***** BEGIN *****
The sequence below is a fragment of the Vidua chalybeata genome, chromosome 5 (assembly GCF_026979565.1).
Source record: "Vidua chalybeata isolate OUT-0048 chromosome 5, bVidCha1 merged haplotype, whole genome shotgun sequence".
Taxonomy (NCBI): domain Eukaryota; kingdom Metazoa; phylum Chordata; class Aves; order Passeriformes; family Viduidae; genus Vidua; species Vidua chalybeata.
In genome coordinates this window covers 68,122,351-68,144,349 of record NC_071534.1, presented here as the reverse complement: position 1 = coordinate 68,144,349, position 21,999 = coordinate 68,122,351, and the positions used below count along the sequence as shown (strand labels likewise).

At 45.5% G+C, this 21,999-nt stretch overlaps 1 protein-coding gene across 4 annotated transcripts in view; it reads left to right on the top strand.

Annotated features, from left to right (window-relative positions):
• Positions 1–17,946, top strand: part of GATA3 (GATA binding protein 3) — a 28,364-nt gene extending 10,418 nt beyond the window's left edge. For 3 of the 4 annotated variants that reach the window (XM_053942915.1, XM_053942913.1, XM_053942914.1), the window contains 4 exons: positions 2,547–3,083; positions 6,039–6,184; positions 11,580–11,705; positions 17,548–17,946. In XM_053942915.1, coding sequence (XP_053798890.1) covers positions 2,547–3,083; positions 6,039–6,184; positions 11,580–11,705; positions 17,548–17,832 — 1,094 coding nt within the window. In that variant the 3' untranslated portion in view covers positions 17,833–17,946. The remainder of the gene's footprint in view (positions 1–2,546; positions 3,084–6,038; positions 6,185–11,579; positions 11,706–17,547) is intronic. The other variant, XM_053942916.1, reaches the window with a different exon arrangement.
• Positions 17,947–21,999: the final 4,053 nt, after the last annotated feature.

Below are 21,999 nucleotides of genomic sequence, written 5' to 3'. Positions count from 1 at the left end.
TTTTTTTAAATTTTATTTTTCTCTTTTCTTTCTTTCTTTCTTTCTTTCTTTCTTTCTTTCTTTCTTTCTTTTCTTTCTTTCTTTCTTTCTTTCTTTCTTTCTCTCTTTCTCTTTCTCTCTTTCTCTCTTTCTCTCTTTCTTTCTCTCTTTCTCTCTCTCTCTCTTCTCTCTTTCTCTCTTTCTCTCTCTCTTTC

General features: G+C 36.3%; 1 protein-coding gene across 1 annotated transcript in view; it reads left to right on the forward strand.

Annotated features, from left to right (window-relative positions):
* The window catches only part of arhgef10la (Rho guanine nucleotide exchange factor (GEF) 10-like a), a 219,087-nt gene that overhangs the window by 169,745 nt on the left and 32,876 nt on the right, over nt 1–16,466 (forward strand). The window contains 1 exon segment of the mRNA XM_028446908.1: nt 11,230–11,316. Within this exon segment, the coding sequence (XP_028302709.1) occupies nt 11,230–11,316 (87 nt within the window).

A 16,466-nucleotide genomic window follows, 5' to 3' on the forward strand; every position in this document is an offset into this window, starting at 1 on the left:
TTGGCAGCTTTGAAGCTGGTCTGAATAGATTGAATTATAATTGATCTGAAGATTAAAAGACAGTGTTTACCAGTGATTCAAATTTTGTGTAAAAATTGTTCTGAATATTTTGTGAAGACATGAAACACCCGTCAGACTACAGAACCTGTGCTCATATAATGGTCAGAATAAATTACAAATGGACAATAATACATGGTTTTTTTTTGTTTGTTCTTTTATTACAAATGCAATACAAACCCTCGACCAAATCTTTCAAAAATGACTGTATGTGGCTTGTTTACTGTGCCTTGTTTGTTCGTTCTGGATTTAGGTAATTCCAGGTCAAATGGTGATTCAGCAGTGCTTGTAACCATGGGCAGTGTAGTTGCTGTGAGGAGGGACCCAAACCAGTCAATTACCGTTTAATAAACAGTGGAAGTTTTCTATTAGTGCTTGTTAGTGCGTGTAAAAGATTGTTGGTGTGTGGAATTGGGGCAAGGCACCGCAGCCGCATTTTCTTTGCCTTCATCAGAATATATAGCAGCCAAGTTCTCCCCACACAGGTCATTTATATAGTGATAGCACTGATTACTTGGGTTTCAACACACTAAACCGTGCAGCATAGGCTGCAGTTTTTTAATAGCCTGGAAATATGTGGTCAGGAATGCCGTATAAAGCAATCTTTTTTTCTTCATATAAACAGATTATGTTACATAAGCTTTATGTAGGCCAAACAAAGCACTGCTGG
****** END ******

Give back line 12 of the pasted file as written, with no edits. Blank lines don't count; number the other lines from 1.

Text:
Annotated features, from left to right (window-relative positions):